Cook, Alonzo Laker, 1882-1963, Cook, Ann Eliza, 1823-1896, Cook, Melvin A., Cook, Phineas Wolcott, 1819-1900
The Autobiography of Melvin A. Cook. Volume 1 : Reflections on Ancestry and Early Life
Salt Lake City
Melvin A. Cook Foundation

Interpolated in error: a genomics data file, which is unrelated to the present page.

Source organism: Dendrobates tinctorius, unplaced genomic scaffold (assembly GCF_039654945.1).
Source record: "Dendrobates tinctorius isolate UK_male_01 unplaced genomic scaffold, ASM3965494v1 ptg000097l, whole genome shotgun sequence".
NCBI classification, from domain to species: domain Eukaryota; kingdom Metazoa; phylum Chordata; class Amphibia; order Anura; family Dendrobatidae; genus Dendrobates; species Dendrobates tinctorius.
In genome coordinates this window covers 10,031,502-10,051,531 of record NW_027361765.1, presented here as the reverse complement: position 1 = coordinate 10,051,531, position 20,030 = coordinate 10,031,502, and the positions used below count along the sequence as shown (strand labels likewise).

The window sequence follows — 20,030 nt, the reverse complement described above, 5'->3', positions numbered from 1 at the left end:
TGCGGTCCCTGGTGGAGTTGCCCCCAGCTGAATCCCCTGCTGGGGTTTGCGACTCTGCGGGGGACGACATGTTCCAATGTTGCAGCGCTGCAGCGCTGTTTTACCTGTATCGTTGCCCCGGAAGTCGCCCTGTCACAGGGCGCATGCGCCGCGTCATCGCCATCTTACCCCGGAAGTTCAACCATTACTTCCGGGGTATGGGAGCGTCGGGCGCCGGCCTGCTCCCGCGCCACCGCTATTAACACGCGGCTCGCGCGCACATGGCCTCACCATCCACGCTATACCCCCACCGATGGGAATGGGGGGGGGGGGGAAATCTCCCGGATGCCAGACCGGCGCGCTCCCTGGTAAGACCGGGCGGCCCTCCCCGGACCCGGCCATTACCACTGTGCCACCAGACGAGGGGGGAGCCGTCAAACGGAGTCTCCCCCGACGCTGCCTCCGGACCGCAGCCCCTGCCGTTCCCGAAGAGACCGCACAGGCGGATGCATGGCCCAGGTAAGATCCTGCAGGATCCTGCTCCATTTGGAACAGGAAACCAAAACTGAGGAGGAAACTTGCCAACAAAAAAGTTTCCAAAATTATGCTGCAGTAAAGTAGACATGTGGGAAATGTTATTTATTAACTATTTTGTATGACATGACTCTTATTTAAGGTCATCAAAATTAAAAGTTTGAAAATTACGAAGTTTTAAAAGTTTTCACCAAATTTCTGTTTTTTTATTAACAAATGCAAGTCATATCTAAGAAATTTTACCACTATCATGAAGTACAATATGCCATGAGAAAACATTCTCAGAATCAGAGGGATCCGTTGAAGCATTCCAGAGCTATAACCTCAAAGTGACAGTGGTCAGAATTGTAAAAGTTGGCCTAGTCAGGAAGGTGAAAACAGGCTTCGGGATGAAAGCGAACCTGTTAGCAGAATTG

For abstract of Phineas Wolcott Cook diary (p. 283-295), see Newel Cook McMillan's 1980 publication of this complete diary. From Ann Eliza's diary: May 1, 1894 to April 30, 1895. Many of Cooks entries focus on visits, visitors, family news, and local goings-on. Topics include a rash of local polygamy arrests, her youngest sons mission call, preparing names of deceased family members for temple work, and local celebrations of the Enabling Act, which permitted Utah to hold a referendum on statehood. Cook also reflects on the pains of aging, pioneer life, and her desire to beautify her home by finishing the interior. Late in the diary, she expresses much concern for Will, who has brain damage from a prior accident. Cook recounts a talk by Francis M. Lyman, in which he opposes kissing outside of marriage, and stresses the importance of caring for the dead both spiritually and temporally. In response to his talk, Cook and her family visit the local cemetery and spend several days tidying up the graves and repairing markers. From William Alonzo's diary: February 1, 1916 to October 30, 1935. Cook writes about his life working his farm and attending church. He runs over one son while plowing, expressing surprise and gratitude that the boy survives. Later, another son is caught behind Cooks wagon and nearly dies. A third son succumbs to blood poisoning, causing Cook to write of his grief and faith. Financially insecure, he sells his home and buys a farm. It is unsuccessful and he frequently mentions his problems with creditors. Constant fluctuation in grain prices adds to his troubles. Cooks secures loans, but has difficulty repaying them. He becomes $20,000 in debt, straining his marriage. Cook rallies his family and they pool their labor and credit to keep the farm. As he ages, the diary increasingly focuses on genealogy and temple work. Cook is ordained a Seventy and goes on a six-month mission. He writes about his sons missions, and visits family on the East Coast, gathering genealogical data. Throughout the diary, he writes about the causes of the Great Depression, his support for Prohibition, his faith in Franklin Roosevelt, and the Second Coming, which Cook believes will occur very soon, possibly in 1936.